In the preferred form of the invention, aggregation of the platelets during preparation of the concentrate is prevented by the presence of sufficient prostacyclin in the platelet rich plasma to substantially inhibit platelet function. Since the prostacyclin inhibits platelet function at the normal pH of the plasma, there is no need to adjust the pH to approximately 6.5 as is commonly done before centrifugation to produce the concentrate. The concentrate is suitable for freezing in the cryoprotectant without any large adjustment of the pH before freezing which could create an undesirable increase in osmolarity in the cryoprotectant solution. It has been found that a suitable amount of prostacyclin in the platelet rich plasma to achieve this result is 70 ug per platelets in one unit of blood which can be achieved by direct addition of prostacyclin to the platelet rich plasma.
Formation of the platelet concentrate in accordance with the preferred form of the invention is advantageously carried out by resuspending the platelets from one unit of blood in a small quantity of the supernatant plasma, e.g., 5 to 15 ml. The cryoprotectant solution is formed by adding to the concentrate, the prostacyclin and a concentrated solution having the constituents of the cryoprotectant solution, which when mixed with the plasma in the concentrate, produces the desired cryoprotectant solution. For example, a concentrate containing approximately 8% glucose, 10% glycerol, and 0.04M sodium citrate can be mixed with equal volumes of the platelet concentrate to produce the cryoprotectant solution. The prostacyclin to be present in the cryoprotectant solution is preferably added to the platelet concentrate before the cryoprotectant solution is formed but also can be present in the concentrated solution provided that it is added immediately before that solution is mixed with the platelet concentrate. Thus, in the preferred form of the invention, the platelets are maintained in the presence of at least some prostacyclin prior to and during freezing.
To prepare the frozen platelets for use, the platelets are merely thawed, preferably quickly. This is suitably accomplished, for example, by immersing the same bags in which they were frozen in a water bath at room temperature (20° to 25° C.). Plasma or a synthetic plasma substitute can be added to the platelets to resuspend them for transfusion and this suspension is suitable for direct transfusion. The prostacyclin is labile in the plasma and the inhibition of platelet function due to the prostacyclin will essentially disappear upon transfusion.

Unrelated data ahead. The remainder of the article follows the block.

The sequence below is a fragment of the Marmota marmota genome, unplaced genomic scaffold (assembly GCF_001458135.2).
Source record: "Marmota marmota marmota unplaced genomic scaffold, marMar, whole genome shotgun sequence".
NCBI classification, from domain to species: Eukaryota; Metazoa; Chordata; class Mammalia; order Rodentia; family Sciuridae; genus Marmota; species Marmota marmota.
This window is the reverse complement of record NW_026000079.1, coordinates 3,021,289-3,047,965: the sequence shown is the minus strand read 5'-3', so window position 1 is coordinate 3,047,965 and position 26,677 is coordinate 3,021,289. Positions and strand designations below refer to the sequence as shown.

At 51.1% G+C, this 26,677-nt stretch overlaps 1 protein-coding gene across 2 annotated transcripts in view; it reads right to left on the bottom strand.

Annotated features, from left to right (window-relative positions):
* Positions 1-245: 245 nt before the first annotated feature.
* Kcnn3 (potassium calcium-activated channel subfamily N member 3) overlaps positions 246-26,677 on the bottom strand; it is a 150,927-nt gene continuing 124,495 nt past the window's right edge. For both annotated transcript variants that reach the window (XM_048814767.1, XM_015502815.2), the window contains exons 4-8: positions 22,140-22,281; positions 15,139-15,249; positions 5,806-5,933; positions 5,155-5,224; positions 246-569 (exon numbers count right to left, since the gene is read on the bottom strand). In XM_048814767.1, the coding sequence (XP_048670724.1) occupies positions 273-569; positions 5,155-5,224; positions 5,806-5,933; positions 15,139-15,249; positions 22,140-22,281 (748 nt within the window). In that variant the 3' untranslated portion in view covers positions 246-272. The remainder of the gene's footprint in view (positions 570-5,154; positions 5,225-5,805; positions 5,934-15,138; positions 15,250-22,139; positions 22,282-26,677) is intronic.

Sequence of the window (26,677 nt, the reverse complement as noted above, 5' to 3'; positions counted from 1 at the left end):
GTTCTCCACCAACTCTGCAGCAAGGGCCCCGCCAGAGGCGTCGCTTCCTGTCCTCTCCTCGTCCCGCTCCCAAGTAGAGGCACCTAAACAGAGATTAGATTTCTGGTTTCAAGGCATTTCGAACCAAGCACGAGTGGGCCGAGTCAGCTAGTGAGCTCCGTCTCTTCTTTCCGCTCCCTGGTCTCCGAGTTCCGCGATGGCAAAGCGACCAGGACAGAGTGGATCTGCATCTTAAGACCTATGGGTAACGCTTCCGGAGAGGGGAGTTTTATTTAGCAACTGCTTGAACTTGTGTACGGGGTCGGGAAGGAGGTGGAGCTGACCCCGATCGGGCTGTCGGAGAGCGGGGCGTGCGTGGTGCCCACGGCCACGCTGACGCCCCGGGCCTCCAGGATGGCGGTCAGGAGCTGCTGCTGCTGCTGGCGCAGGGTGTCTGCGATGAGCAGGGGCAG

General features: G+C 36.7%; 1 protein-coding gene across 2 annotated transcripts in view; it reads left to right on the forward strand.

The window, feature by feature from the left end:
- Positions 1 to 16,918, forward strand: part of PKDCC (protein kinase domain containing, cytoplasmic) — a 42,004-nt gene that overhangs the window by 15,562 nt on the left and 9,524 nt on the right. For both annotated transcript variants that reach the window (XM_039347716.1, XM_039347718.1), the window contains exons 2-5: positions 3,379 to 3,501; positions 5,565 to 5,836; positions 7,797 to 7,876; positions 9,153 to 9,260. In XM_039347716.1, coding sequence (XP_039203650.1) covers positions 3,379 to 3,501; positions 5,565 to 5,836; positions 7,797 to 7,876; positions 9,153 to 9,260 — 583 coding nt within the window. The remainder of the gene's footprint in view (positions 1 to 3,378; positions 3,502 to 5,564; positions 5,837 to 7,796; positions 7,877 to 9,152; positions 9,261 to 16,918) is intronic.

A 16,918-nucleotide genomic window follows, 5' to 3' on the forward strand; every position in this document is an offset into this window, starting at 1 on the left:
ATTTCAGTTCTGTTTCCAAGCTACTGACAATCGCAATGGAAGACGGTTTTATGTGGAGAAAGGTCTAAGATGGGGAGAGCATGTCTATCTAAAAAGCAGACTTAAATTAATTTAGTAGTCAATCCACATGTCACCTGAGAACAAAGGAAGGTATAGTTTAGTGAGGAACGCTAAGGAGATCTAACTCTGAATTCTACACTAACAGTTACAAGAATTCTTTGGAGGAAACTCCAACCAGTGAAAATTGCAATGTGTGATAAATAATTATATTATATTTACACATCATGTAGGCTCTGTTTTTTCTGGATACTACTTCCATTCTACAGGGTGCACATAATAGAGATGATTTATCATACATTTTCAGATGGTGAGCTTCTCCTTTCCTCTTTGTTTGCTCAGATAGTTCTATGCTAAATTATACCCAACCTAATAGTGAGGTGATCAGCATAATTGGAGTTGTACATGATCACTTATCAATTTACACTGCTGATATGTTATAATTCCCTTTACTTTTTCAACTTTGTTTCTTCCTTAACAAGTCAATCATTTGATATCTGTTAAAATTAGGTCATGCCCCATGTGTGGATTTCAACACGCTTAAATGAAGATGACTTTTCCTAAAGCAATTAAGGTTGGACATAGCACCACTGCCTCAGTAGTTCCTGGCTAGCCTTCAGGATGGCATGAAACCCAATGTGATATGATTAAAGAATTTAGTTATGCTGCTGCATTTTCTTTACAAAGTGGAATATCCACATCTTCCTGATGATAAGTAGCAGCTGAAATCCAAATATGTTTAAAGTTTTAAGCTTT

The invention can be more readily understood and appreciated when reference is made to the following example which illustrates an embodiment of the invention without any intent to limit the invention to the embodiment disclosed.
Preparation of Platelet Concentrate
Platelets were prepared from eighteen fresh units of whole blood collected in plastic bags containing CPDA-1 anticoagulant and the platelets from each unit were frozen in accordance with the following procedures within 6 hours of collection. The units were centrifuged in a Sorvall RC-3 centrifuge for 10 minutes at 1800 RPM and 22° C. The platelet-rich plasma (PRP) was removed to a satellite bag and approximately 70 ug of prostacyclin (UpJohn, Kalamazoo, MI) were added. The PRP was then centrifuged for 10 minutes at 4100 RPM and 22° C. Most of the supernatant platelet-poor plasma (PPP) was removed, leaving a concentrate volume between 7 and 15 ml. The PPP was frozen for use as a diluent when the platelets were thawed.
An additional 30 ug of prostacyclin were added and the platelets were manually resuspended to produce a platelet concentrate. A concentrated cryoprotectant solution was prepared by dissolving 80 g of glucose, 100 ml of glycerol, and 11.75 g sodium citrate.2H2 O in a total volume of 1 liter using sterile water. The platelet concentrate was transferred to a polyolefin freezing bag sold under the trademark PHARMAFLEX by Pharmachem, Bethlehem, PA. The outer plastic bag in which the freezing bag was shipped was reserved and used to hold the freezing cassette assembly during the freezing process. An equal volume of the concentrated cryoprotectant solution was added resulting in a final volume of 15-30 ml to be frozen. All air was expressed and the bag was sealed.